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Court extends deadline for California prison reduction

Original post made on Feb 11, 2014

A federal three-judge panel Monday gave Gov. Jerry Brown's administration a two-year extension of a deadline for reducing the number of inmates in the state's overcrowded prisons.

Read the full story here Web Link posted Tuesday, February 11, 2014, 7:20 AM

Comments (7)

Posted by Citizen, a resident of Another Pleasanton neighborhood
on Feb 11, 2014 at 8:42 am

Like GITMO!!?


Posted by B. Cayenne Bird, a resident of another community
on Feb 11, 2014 at 7:32 pm

While the remaining prisoners will hopefully be released in three deadlines, it is very important to recognize that Jerry Brown is spending billions of our human services and education budgets to build new prisons and jails. He must be stopped at the ballot box. Brown's indeterminate sentencing laws, which he got passed in the 1970's, are at the core of the entire overcrowding crisis.


On the topic of indeterminate sentencing laws, considering SB 40 which has been delayed under different bill numbers several times from gaining compliance, I wonder how the judges could have missed this unconstitutional sentencing mandated by the Supreme Court. I've tracked SB 40 to July, 2013 where the legislature had a bill underway to delay compliance with fixing California's indeterminate sentencing laws, which the Supreme Court declared unconstitutional in 2007. So, apparently they tried here to extend compliance until 2017, after all those unconstitutionally sentenced are not complaining at all because the situation is way over their heads in a legal sense about exactly what transpired.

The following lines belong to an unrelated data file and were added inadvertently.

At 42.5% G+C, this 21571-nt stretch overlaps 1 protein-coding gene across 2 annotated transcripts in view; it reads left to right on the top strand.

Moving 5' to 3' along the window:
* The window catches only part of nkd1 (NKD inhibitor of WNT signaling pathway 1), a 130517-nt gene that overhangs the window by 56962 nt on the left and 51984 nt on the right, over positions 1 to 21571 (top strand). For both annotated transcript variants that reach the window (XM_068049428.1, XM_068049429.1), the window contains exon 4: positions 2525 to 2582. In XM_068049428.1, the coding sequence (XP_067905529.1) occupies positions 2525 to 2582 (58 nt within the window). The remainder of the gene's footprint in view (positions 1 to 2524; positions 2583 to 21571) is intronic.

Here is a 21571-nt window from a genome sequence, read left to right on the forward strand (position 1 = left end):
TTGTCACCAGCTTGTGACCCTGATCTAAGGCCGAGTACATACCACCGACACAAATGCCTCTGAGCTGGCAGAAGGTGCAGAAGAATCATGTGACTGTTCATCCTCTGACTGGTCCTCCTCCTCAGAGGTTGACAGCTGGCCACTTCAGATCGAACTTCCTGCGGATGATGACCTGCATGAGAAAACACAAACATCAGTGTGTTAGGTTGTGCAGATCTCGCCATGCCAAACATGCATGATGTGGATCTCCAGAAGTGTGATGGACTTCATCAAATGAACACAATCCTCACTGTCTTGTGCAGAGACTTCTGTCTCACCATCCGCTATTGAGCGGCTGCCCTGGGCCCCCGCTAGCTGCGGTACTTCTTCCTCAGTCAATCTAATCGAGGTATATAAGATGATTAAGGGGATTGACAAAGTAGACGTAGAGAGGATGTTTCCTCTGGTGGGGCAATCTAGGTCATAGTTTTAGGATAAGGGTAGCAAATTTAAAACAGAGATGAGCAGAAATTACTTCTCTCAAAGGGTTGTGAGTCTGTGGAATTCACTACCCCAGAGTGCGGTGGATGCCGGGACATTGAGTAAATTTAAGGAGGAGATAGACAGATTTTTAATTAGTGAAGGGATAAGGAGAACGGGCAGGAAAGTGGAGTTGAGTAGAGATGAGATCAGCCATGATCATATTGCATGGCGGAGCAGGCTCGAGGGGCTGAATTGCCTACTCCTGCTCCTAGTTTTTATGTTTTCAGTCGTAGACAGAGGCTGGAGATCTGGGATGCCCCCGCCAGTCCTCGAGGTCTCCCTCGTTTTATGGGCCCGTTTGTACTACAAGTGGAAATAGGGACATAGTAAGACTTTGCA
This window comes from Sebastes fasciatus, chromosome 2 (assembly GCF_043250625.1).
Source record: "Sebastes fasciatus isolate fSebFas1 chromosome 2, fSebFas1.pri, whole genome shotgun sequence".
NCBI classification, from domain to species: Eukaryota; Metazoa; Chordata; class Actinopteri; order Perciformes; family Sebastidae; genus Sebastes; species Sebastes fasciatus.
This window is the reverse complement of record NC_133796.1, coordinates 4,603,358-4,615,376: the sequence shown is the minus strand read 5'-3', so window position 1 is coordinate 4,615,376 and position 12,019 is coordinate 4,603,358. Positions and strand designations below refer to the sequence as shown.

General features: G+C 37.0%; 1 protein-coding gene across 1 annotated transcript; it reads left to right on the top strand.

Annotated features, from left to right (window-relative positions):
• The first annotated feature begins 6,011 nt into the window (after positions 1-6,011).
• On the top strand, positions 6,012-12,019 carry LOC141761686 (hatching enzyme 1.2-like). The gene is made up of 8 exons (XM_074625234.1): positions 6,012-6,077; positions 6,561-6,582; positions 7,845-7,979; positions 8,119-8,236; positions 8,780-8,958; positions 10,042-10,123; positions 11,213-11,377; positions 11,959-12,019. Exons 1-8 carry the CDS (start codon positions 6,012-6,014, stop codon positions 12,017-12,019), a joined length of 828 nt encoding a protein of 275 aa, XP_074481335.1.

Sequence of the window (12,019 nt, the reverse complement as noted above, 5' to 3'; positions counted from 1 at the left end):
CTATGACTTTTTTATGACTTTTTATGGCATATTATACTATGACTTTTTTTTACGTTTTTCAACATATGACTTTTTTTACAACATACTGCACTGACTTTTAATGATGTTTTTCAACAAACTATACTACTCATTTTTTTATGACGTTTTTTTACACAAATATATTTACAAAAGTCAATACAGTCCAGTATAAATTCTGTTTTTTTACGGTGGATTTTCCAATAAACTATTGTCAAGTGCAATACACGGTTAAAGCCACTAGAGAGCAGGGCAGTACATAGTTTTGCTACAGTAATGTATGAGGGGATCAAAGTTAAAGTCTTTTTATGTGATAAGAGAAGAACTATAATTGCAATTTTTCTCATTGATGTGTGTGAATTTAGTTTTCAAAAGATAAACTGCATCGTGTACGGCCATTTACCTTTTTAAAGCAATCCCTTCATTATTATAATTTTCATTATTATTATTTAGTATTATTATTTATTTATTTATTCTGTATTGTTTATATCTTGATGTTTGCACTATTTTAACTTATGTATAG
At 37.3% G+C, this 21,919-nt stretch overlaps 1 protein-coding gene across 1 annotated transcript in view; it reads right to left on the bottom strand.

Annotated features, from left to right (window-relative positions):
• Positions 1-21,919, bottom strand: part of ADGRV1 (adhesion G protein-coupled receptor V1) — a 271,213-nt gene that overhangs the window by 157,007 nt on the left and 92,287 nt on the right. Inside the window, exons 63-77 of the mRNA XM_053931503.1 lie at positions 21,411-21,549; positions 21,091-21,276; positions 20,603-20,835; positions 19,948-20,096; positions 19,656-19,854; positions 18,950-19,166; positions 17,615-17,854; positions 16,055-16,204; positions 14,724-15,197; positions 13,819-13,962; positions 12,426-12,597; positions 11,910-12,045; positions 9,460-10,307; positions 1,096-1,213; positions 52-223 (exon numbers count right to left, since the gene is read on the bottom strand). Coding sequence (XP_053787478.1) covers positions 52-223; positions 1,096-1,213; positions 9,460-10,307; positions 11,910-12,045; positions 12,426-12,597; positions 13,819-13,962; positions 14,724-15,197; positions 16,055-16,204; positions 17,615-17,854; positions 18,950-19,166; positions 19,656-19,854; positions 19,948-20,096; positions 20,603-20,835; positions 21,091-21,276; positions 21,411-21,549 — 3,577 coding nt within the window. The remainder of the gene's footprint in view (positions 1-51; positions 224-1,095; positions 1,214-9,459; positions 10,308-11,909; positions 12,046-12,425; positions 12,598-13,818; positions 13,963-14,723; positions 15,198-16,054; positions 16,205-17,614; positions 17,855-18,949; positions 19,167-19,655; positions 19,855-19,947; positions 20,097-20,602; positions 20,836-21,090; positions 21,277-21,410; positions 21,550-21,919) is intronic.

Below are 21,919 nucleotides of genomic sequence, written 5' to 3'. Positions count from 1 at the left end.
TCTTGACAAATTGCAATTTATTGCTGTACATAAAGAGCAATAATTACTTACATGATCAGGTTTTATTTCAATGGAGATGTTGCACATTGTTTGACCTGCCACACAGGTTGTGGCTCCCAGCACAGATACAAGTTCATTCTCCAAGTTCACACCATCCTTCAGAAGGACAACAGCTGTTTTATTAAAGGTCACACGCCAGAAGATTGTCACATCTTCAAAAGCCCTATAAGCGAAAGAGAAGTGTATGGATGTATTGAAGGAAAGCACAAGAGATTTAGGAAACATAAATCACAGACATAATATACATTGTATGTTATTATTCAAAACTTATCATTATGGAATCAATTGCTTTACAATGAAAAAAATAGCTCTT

But there is resistance from the CACJ lawyers. Jeff Adachi inspired them and had their backing when he fought so valiantly for this in 2007. I am checking now to see what became of this bill sb 463. Another trick the lawmakers do is to keep changing bill numbers and have "related" legislation in progress at the same time. Then, as with SB 40, they slam dunk these powerful bills before any opposition can rise. Web Link


Posted by B. Cayenne Bird, a resident of another community
on Feb 11, 2014 at 7:33 pm

Item (a) pg. 3 makes me a bit uncomfortable and that's the "good time" credits. The prison guards and administrators use good time credits as a form of revenge-seeking in order to keep the inmates from filing complaints and lawsuits. I really don't see how this can be a valid path to sentencing reduction when the present system is so flawed. Retribution for no reason is very real, especially against inmate lawyers.


Posted by B. Cayenne Bird, a resident of another community
on Feb 11, 2014 at 7:34 pm

Why does the order specify non-violent SECOND STRIKE prisoners and not mention non-violent THIRD STRIKE prisoners? Is it because they are assuming that the initiative which was already passed covers those inmates? If so, the judges may not realize that even with the watered down passage of the last initiative by the Stanford faculty and students, there is still a provision of "non-serious" as well as "non-violent" final strikes. This new law needs more stipulation than just "non-serious" to be effective. I wonder why the judges just addressed SECOND STRIKES in the order?